Newsletter Issue #29

Published: 2020-09-01

The alpha has arrived!

Last week saw the long-anticipated release of 1.0.0-alpha01, marking the start of the next phase of Jetpack Compose development. In this extra-long issue, we will look at a lot of official and semi-official announcement materials from Google, plus state management and a showcase for your composables. Plus: when might the beta show up! 😁

Note that 1.0.0-alpha01 is almost identical to the dev17 release that preceded it. As a result, we have no significant code changes to deal with, other than updating our dependencies. It also means that there is very little in the release notes worth mentioning. Unfortunately, as this issue will illustrate, we have some tooling troubles to spoil the fun for some.

Alpha Announcements

A special newsletter section, highlighting official posts and videos for the Compose alpha release!

Announcing Jetpack Compose Alpha!

This was Google’s official blog post, bringing the alpha to light!

Video: Thinking in Compose

This YouTube presentation by Google’s Leland Richardson explores Compose syntax, with a particular emphasis on why we use certain patterns, to go along with the how.

Video: Compose by Example

Google’s Nick Butcher continued the alpha series of YouTube videos, working through a Compose UI sample. However, this goes beyond just how to call and nest composables, getting into design themes and animations, among other topics.

Video: Compose for Existing Apps

Google’s Manuel Vivo and Chris Banes wrap up the YouTube video series, showing how you can migrate an app progressively to use Compose UI, rather than starting over from scratch. This includes blending Compose UI into your existing architecture, leveraging your existing resources, and more!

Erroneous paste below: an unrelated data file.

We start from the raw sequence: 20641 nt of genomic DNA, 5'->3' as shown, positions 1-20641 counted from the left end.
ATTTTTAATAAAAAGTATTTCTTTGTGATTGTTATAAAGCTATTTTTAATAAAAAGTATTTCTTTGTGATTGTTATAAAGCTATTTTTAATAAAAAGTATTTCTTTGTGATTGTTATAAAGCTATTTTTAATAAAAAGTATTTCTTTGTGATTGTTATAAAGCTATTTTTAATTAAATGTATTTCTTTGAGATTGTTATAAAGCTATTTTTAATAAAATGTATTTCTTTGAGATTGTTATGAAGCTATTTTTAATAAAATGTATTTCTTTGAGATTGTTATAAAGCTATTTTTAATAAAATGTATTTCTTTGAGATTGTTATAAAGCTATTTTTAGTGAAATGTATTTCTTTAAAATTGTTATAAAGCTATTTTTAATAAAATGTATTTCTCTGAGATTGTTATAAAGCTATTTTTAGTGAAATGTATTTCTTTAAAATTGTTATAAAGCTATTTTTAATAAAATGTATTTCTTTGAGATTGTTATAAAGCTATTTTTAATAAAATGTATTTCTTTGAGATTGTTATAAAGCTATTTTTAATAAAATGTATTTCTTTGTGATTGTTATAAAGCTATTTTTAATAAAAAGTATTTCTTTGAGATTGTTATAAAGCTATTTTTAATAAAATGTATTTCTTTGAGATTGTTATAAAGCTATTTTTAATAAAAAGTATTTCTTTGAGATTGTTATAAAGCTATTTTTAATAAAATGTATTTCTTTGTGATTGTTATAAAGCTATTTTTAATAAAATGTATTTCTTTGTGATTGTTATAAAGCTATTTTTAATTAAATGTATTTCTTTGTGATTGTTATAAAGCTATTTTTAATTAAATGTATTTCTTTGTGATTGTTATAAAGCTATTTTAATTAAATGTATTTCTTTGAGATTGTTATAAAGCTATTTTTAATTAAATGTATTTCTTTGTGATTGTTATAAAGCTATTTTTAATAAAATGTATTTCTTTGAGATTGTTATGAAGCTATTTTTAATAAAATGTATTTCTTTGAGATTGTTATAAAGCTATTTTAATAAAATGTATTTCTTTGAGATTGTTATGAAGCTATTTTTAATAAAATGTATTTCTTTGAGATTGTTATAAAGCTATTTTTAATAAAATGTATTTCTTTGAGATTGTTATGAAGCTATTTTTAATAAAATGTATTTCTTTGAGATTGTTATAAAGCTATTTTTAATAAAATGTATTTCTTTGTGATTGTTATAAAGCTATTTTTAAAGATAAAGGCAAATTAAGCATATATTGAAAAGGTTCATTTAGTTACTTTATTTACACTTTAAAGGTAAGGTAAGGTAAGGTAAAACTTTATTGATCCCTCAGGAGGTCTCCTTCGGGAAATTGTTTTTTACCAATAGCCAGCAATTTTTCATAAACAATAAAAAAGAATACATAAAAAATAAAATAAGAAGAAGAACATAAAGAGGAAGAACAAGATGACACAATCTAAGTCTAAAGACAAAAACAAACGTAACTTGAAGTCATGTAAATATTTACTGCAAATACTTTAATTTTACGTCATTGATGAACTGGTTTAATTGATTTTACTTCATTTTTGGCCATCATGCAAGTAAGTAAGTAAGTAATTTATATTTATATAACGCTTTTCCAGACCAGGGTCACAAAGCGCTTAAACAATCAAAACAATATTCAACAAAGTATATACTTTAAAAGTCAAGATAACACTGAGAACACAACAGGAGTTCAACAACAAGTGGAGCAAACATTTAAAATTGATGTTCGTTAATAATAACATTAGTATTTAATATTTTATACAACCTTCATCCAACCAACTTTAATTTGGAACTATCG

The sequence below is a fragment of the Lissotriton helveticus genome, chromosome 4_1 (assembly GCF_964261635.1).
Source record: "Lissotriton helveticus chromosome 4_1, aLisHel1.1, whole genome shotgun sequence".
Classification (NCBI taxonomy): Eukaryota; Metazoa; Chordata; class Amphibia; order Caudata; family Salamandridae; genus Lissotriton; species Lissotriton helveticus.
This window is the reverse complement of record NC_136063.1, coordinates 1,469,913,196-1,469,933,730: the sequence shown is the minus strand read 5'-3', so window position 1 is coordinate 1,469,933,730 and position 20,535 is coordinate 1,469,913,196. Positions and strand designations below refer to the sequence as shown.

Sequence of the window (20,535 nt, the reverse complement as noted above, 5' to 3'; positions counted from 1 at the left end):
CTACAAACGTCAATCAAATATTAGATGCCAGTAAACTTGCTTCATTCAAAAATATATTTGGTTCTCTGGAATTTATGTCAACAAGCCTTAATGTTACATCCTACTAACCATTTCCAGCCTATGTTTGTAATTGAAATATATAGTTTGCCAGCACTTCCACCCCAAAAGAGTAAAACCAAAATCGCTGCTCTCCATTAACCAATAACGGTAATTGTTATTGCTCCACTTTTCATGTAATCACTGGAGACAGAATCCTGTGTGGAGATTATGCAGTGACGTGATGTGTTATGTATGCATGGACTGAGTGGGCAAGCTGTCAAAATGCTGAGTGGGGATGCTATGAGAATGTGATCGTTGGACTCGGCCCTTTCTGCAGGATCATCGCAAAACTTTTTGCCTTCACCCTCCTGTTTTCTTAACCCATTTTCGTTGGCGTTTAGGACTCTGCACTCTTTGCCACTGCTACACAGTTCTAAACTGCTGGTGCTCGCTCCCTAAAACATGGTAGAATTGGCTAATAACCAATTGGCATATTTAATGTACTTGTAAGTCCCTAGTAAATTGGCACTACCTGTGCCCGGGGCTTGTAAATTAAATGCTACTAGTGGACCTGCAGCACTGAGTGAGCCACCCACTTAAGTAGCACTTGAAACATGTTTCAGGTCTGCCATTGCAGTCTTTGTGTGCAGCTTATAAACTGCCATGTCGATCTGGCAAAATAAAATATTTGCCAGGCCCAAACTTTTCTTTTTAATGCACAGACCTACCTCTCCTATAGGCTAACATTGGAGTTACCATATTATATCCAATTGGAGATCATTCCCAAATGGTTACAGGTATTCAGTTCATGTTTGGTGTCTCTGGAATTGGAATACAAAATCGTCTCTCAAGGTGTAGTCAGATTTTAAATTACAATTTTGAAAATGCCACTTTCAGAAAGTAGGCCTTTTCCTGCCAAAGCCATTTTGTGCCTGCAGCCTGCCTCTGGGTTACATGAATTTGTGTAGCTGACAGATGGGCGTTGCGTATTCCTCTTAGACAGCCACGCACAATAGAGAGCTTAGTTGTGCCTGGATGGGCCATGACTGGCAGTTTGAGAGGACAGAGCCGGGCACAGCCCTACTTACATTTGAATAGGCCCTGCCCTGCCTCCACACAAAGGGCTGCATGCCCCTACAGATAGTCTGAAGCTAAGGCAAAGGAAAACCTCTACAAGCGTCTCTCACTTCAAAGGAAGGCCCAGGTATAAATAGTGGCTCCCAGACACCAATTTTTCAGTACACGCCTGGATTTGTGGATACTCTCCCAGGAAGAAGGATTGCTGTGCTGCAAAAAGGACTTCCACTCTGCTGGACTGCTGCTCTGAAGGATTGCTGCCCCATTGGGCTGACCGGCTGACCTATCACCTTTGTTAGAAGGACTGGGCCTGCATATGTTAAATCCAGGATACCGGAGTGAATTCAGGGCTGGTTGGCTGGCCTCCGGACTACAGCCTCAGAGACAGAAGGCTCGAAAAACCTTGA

Understanding Jetpack Compose

This blog post, along with Part 2, are extensions of Leland Richardson’s YouTube video mentioned above. They dive into what makes Compose work and how that influences our decisions on how to craft composables.

Jetpack Team Reddit AMA

Android’s Jetpack team answered a bunch of questions posed by Redditors, including several related to Compose and Compose UI.

Android Developers Backstage #147: Jetpack Compose Alpha

If you prefer your Compose knowledge in podcast form, Google’s own Android Developers Backstage podcast offers up an episode focused on the Compose alpha release, featuring several members of the Compose team.

Twitter: Architecture in Compose

Google’s Sean McQuillan wrote an extended Twitter thread on some challenges that Google themselves ran into when applying Compose UI to their JetNews sample app.

One Off the Stack, One Off the Slack

You’ve got questions. That’s understandable!

“Space characters in SimpleName” Error

There is a bug, either in the Compose compiler plugin or the Android Gradle Plugin, where we cannot use anonymous classes. We get a “Space characters in SimpleName” error.

Designer-Resistant Composables

Designers sometimes change the style of the app. With the classic View system, common look-and-feel aspects were often managed by style resources, so we could change the style to match the designers’ needs. In Compose UI, we will need to explore alternatives, as we see in this week’s highlighted Slack thread.

Composable Commentary

Posts, videos, and other new information related to Jetpack Compose!

Android Studio Canary 8 Startup Issues

We were counting on Canary 8 to give us back support for @Preview. Unfortunately, for some developers (including me!), Canary 8 refuses to run on Linux, macOS, and Chrome OS.